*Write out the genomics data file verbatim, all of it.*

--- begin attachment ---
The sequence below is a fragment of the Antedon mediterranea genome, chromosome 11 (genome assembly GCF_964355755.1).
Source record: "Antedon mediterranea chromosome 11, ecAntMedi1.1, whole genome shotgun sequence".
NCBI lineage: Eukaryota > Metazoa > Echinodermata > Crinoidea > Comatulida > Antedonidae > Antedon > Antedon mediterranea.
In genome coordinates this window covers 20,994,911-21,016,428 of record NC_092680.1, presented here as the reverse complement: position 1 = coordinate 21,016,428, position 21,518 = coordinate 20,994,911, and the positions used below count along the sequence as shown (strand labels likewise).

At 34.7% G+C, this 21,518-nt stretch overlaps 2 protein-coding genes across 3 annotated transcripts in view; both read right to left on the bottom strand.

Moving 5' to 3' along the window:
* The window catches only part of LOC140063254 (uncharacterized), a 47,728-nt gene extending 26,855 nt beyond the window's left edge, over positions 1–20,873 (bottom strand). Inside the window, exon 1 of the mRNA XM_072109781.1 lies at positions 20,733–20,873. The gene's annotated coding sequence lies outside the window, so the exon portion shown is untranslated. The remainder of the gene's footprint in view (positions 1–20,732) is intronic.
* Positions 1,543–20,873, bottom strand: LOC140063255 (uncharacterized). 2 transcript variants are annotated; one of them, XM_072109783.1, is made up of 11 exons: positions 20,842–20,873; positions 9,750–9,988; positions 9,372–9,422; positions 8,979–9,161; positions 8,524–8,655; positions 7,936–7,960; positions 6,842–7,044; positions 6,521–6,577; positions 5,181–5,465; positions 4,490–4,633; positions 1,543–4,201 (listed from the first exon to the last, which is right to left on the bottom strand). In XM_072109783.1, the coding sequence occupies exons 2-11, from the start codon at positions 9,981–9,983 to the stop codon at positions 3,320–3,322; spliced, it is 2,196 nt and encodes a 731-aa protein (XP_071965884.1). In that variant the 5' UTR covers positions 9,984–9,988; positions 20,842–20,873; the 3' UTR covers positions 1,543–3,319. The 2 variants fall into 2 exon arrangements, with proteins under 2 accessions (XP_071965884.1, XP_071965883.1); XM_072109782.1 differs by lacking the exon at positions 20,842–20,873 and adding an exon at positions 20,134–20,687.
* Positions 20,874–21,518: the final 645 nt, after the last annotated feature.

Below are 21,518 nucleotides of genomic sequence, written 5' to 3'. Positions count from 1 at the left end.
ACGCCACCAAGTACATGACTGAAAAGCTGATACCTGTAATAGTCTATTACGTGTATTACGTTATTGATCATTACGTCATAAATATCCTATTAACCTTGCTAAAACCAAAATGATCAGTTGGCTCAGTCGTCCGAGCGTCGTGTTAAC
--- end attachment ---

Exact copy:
The sequence below is a fragment of the Antedon mediterranea genome, chromosome 11 (genome assembly GCF_964355755.1).
Source record: "Antedon mediterranea chromosome 11, ecAntMedi1.1, whole genome shotgun sequence".
NCBI lineage: Eukaryota > Metazoa > Echinodermata > Crinoidea > Comatulida > Antedonidae > Antedon > Antedon mediterranea.
In genome coordinates this window covers 20,994,911-21,016,428 of record NC_092680.1, presented here as the reverse complement: position 1 = coordinate 21,016,428, position 21,518 = coordinate 20,994,911, and the positions used below count along the sequence as shown (strand labels likewise).

At 34.7% G+C, this 21,518-nt stretch overlaps 2 protein-coding genes across 3 annotated transcripts in view; both read right to left on the bottom strand.

Moving 5' to 3' along the window:
* The window catches only part of LOC140063254 (uncharacterized), a 47,728-nt gene extending 26,855 nt beyond the window's left edge, over positions 1–20,873 (bottom strand). Inside the window, exon 1 of the mRNA XM_072109781.1 lies at positions 20,733–20,873. The gene's annotated coding sequence lies outside the window, so the exon portion shown is untranslated. The remainder of the gene's footprint in view (positions 1–20,732) is intronic.
* Positions 1,543–20,873, bottom strand: LOC140063255 (uncharacterized). 2 transcript variants are annotated; one of them, XM_072109783.1, is made up of 11 exons: positions 20,842–20,873; positions 9,750–9,988; positions 9,372–9,422; positions 8,979–9,161; positions 8,524–8,655; positions 7,936–7,960; positions 6,842–7,044; positions 6,521–6,577; positions 5,181–5,465; positions 4,490–4,633; positions 1,543–4,201 (listed from the first exon to the last, which is right to left on the bottom strand). In XM_072109783.1, the coding sequence occupies exons 2-11, from the start codon at positions 9,981–9,983 to the stop codon at positions 3,320–3,322; spliced, it is 2,196 nt and encodes a 731-aa protein (XP_071965884.1). In that variant the 5' UTR covers positions 9,984–9,988; positions 20,842–20,873; the 3' UTR covers positions 1,543–3,319. The 2 variants fall into 2 exon arrangements, with proteins under 2 accessions (XP_071965884.1, XP_071965883.1); XM_072109782.1 differs by lacking the exon at positions 20,842–20,873 and adding an exon at positions 20,134–20,687.
* Positions 20,874–21,518: the final 645 nt, after the last annotated feature.

Below are 21,518 nucleotides of genomic sequence, written 5' to 3'. Positions count from 1 at the left end.
ACGCCACCAAGTACATGACTGAAAAGCTGATACCTGTAATAGTCTATTACGTGTATTACGTTATTGATCATTACGTCATAAATATCCTATTAACCTTGCTAAAACCAAAATGATCAGTTGGCTCAGTCGTCCGAGCGTCGTGTTAAC